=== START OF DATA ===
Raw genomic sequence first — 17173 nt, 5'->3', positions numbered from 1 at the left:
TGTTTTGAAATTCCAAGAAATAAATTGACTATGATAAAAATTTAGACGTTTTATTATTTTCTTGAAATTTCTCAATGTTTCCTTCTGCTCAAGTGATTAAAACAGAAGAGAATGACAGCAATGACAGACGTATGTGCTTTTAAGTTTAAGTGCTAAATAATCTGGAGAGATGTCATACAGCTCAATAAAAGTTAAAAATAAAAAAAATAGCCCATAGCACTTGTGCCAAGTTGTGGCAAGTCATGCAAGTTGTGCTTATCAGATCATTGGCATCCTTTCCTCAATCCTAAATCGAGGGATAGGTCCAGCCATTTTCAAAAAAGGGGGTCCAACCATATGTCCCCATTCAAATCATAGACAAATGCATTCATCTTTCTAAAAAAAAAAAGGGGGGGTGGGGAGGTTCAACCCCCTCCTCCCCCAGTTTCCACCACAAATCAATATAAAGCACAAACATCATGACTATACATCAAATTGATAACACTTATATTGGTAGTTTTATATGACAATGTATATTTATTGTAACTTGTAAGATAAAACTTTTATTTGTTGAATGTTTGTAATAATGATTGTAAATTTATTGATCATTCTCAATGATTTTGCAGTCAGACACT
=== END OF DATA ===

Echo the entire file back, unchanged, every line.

Raw genomic sequence first — 17173 nt, 5'->3', positions numbered from 1 at the left:
TGTTTTGAAATTCCAAGAAATAAATTGACTATGATAAAAATTTAGACGTTTTATTATTTTCTTGAAATTTCTCAATGTTTCCTTCTGCTCAAGTGATTAAAACAGAAGAGAATGACAGCAATGACAGACGTATGTGCTTTTAAGTTTAAGTGCTAAATAATCTGGAGAGATGTCATACAGCTCAATAAAAGTTAAAAATAAAAAAAATAGCCCATAGCACTTGTGCCAAGTTGTGGCAAGTCATGCAAGTTGTGCTTATCAGATCATTGGCATCCTTTCCTCAATCCTAAATCGAGGGATAGGTCCAGCCATTTTCAAAAAAGGGGGTCCAACCATATGTCCCCATTCAAATCATAGACAAATGCATTCATCTTTCTAAAAAAAAAAAGGGGGGGTGGGGAGGTTCAACCCCCTCCTCCCCCAGTTTCCACCACAAATCAATATAAAGCACAAACATCATGACTATACATCAAATTGATAACACTTATATTGGTAGTTTTATATGACAATGTATATTTATTGTAACTTGTAAGATAAAACTTTTATTTGTTGAATGTTTGTAATAATGATTGTAAATTTATTGATCATTCTCAATGATTTTGCAGTCAGACACT